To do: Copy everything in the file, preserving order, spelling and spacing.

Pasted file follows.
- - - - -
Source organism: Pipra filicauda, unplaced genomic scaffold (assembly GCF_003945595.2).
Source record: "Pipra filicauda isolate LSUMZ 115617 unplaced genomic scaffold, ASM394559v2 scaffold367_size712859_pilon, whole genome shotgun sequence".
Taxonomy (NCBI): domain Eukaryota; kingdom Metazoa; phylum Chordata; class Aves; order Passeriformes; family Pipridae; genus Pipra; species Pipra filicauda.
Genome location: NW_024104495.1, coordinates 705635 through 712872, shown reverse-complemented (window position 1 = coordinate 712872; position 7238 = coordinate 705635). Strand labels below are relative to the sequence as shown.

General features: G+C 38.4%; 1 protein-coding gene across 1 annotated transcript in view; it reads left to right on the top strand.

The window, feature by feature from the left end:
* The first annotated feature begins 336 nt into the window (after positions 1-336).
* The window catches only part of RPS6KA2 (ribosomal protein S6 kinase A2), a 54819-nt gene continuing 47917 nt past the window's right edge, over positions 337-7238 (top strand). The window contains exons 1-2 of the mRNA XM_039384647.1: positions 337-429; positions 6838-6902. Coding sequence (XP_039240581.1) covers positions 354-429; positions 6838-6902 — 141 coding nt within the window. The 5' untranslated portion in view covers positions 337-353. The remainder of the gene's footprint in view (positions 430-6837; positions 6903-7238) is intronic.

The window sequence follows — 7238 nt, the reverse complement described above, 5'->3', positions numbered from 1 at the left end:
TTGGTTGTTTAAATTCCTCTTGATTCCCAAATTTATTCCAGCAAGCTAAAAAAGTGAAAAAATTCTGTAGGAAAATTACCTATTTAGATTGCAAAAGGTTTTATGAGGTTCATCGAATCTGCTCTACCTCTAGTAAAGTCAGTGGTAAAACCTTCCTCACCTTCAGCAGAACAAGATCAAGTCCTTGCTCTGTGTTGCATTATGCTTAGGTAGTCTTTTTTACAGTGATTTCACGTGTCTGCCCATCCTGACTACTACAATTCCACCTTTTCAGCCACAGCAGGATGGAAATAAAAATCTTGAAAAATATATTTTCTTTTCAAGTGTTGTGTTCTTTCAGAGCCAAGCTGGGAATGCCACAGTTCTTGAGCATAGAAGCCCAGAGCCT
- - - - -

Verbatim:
Source organism: Pipra filicauda, unplaced genomic scaffold (assembly GCF_003945595.2).
Source record: "Pipra filicauda isolate LSUMZ 115617 unplaced genomic scaffold, ASM394559v2 scaffold367_size712859_pilon, whole genome shotgun sequence".
Taxonomy (NCBI): domain Eukaryota; kingdom Metazoa; phylum Chordata; class Aves; order Passeriformes; family Pipridae; genus Pipra; species Pipra filicauda.
Genome location: NW_024104495.1, coordinates 705635 through 712872, shown reverse-complemented (window position 1 = coordinate 712872; position 7238 = coordinate 705635). Strand labels below are relative to the sequence as shown.

General features: G+C 38.4%; 1 protein-coding gene across 1 annotated transcript in view; it reads left to right on the top strand.

The window, feature by feature from the left end:
* The first annotated feature begins 336 nt into the window (after positions 1-336).
* The window catches only part of RPS6KA2 (ribosomal protein S6 kinase A2), a 54819-nt gene continuing 47917 nt past the window's right edge, over positions 337-7238 (top strand). The window contains exons 1-2 of the mRNA XM_039384647.1: positions 337-429; positions 6838-6902. Coding sequence (XP_039240581.1) covers positions 354-429; positions 6838-6902 — 141 coding nt within the window. The 5' untranslated portion in view covers positions 337-353. The remainder of the gene's footprint in view (positions 430-6837; positions 6903-7238) is intronic.

The window sequence follows — 7238 nt, the reverse complement described above, 5'->3', positions numbered from 1 at the left end:
TTGGTTGTTTAAATTCCTCTTGATTCCCAAATTTATTCCAGCAAGCTAAAAAAGTGAAAAAATTCTGTAGGAAAATTACCTATTTAGATTGCAAAAGGTTTTATGAGGTTCATCGAATCTGCTCTACCTCTAGTAAAGTCAGTGGTAAAACCTTCCTCACCTTCAGCAGAACAAGATCAAGTCCTTGCTCTGTGTTGCATTATGCTTAGGTAGTCTTTTTTACAGTGATTTCACGTGTCTGCCCATCCTGACTACTACAATTCCACCTTTTCAGCCACAGCAGGATGGAAATAAAAATCTTGAAAAATATATTTTCTTTTCAAGTGTTGTGTTCTTTCAGAGCCAAGCTGGGAATGCCACAGTTCTTGAGCATAGAAGCCCAGAGCCT